“When humans have no anxiety and fear, then these creatures starve.” ~Rudolph Steiner
Dylan Charles is the editor of Waking Times and co-host of Redesigning Reality, both dedicated to ideas of personal transformation, societal awakening, and planetary renewal. His personal journey is deeply inspired by shamanic plant medicines and the arts of Kung Fu, Qi Gong and Yoga. After seven years of living in Costa Rica, he now lives in the Blue Ridge Mountains, where he practices Brazilian Jiu Jitsu and enjoys spending time with family. He has written hundreds of articles, reaching and inspiring millions of people around the world.
“Sweet food has been found to induce positive feelings in the short-term. People experiencing low mood may eat sugary foods in the hope of alleviating negative feelings. Our study suggests a high intake of sugary foods is more likely to have the opposite effect on mental health in the long-term.” ~ Anika Knüppel, Ph.D. student at the Institute of Epidemiology and Public Health at University College London
Knuppel’s research supplements many other scientific studies on the link between sugar and mental health. In the end, they all seem to reach the same conclusion: In addition to the physical damage sugar does to our body, an effect on mental health definitely exists. What we presently don’t know is the magnitude or the exact scope of these negative effects.
Sugar Linked to Depression in Multiple Studies
The team at University College London examined the amount of sugar in the diet and common mental health problems in a large sample of 5000 men and 2000 women who were part of the 1980’s Whitehall II study. They compared groups of participants based on their sugar intake and their sex.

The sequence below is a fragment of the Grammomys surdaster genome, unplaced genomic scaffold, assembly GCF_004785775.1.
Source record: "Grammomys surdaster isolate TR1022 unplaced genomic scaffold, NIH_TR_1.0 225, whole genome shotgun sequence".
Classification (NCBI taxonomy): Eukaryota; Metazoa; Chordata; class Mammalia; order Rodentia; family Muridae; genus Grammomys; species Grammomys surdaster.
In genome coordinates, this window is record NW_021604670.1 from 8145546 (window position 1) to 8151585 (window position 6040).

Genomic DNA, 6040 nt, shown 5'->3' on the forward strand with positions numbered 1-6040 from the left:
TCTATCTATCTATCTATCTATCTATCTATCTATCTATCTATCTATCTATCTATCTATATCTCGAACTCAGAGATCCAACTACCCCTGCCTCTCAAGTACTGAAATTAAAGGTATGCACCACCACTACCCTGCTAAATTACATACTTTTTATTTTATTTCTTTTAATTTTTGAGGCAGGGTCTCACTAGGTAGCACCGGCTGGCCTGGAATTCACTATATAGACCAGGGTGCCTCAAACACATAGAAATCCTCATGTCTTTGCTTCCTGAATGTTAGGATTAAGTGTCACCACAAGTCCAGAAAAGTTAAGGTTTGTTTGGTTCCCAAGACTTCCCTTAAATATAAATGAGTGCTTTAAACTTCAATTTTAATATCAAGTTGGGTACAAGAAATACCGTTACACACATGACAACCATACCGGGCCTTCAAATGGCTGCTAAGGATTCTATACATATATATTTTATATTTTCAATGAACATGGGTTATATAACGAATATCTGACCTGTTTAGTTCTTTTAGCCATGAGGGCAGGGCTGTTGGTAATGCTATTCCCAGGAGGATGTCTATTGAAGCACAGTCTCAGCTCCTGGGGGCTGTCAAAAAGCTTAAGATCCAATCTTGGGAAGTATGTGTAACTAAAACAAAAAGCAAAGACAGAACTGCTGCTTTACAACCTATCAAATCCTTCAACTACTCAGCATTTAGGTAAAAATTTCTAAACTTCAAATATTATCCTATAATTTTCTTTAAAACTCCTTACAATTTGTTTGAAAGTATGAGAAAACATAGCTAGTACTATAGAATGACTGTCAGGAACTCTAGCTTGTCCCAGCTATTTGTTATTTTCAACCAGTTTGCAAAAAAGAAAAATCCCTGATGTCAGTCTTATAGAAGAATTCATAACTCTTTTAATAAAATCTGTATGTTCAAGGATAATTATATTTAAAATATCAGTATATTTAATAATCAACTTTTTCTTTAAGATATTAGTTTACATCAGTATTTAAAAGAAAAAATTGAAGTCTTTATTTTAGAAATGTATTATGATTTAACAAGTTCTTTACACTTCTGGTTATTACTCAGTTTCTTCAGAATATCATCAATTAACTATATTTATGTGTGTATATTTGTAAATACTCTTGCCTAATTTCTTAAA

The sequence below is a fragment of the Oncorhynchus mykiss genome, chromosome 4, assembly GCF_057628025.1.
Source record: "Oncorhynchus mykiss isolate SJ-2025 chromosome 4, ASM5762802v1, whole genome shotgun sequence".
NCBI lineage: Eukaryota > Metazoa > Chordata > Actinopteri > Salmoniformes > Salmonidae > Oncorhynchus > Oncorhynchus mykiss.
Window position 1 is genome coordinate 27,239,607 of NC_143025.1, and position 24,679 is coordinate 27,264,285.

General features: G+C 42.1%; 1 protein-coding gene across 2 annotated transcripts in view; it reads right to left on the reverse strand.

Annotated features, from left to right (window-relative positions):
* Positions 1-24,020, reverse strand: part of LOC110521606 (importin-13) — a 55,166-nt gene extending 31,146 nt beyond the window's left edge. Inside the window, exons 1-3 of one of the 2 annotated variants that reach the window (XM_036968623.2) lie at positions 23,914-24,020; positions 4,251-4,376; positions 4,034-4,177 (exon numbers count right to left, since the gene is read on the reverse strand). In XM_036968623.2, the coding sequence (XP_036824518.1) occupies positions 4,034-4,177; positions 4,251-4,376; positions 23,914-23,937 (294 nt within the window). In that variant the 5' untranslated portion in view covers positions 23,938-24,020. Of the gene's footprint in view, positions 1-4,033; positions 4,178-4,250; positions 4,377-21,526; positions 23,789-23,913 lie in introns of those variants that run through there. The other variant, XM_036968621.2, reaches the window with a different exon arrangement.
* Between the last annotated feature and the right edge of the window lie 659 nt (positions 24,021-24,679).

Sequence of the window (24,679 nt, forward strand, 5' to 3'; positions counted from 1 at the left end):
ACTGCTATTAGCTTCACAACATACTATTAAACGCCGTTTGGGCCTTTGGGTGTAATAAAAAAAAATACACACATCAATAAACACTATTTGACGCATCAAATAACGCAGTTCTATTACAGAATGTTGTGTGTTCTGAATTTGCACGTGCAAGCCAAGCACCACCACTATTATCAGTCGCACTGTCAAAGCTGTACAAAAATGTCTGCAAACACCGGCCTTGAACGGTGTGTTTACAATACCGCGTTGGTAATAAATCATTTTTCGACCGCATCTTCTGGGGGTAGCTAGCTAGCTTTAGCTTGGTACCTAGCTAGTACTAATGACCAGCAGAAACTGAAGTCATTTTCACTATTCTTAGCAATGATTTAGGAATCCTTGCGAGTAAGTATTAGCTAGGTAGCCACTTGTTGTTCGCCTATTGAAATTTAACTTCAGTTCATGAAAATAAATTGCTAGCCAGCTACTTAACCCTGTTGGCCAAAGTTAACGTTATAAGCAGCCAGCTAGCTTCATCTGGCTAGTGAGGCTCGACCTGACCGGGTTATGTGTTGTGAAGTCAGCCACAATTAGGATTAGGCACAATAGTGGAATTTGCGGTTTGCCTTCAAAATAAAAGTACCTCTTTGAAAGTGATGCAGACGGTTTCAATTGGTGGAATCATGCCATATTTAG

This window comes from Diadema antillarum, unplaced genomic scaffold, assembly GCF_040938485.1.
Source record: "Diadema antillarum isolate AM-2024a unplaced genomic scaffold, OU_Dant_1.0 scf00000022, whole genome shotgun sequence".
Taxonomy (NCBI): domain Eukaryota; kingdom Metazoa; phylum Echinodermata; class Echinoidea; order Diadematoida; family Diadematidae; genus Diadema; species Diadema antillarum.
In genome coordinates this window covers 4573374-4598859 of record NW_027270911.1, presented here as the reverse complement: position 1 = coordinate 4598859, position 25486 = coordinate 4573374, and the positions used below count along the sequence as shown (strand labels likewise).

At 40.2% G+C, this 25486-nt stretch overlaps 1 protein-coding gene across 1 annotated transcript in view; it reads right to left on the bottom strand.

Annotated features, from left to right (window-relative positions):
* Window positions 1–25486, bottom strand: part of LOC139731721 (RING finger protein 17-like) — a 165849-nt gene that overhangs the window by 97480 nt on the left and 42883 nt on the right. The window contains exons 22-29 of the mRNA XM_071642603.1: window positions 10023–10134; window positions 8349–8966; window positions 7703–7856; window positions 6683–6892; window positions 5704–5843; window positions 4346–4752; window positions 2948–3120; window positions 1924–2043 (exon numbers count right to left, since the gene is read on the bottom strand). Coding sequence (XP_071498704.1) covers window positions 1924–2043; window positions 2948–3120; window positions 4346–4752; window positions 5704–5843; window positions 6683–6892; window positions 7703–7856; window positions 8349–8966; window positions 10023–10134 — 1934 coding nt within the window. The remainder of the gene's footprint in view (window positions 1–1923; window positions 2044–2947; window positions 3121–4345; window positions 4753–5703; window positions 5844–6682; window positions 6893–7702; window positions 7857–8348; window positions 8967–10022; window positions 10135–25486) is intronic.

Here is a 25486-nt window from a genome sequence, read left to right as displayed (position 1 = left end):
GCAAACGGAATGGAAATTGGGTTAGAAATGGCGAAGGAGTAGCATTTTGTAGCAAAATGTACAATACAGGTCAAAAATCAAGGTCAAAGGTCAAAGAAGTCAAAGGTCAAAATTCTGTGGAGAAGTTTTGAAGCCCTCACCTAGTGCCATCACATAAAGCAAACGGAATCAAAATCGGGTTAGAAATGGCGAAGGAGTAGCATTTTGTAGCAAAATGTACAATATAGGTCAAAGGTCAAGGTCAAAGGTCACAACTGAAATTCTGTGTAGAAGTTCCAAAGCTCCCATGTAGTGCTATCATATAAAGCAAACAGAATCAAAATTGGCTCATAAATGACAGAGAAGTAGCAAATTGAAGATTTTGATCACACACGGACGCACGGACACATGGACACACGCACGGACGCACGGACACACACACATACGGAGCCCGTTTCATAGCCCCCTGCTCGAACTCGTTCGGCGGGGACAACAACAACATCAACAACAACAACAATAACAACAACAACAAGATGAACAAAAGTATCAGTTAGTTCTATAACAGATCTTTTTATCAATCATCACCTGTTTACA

The researchers concluded that men with the highest sugar intake had a 23 percent higher chance of suffering a mental disorder. They based this estimated risk on a comparison with other men who consumed the lowest levels of sugar. Interestingly, the analysis did not identify the same link in women.
Knuppel’s isn’t the first researcher to link high-sugar diet to a higher risk of depression. Here are the findings of several other studies conducted over the last couple of decades.
A study out of Baylor College, published in 2002, analyzed sugar consumption in six countries. The researchers found that higher rates of refined sugar were associated with higher rates of depression.
In Spain, researchers assessed the relationship between consumption of fast food and commercial baked goods (muffins, doughnuts, croissants) and the incidence of depression. They discovered that participants belonging to the group with higher consumption quantities showed an increased risk of depression compared with those belonging to the lowest level of consumption.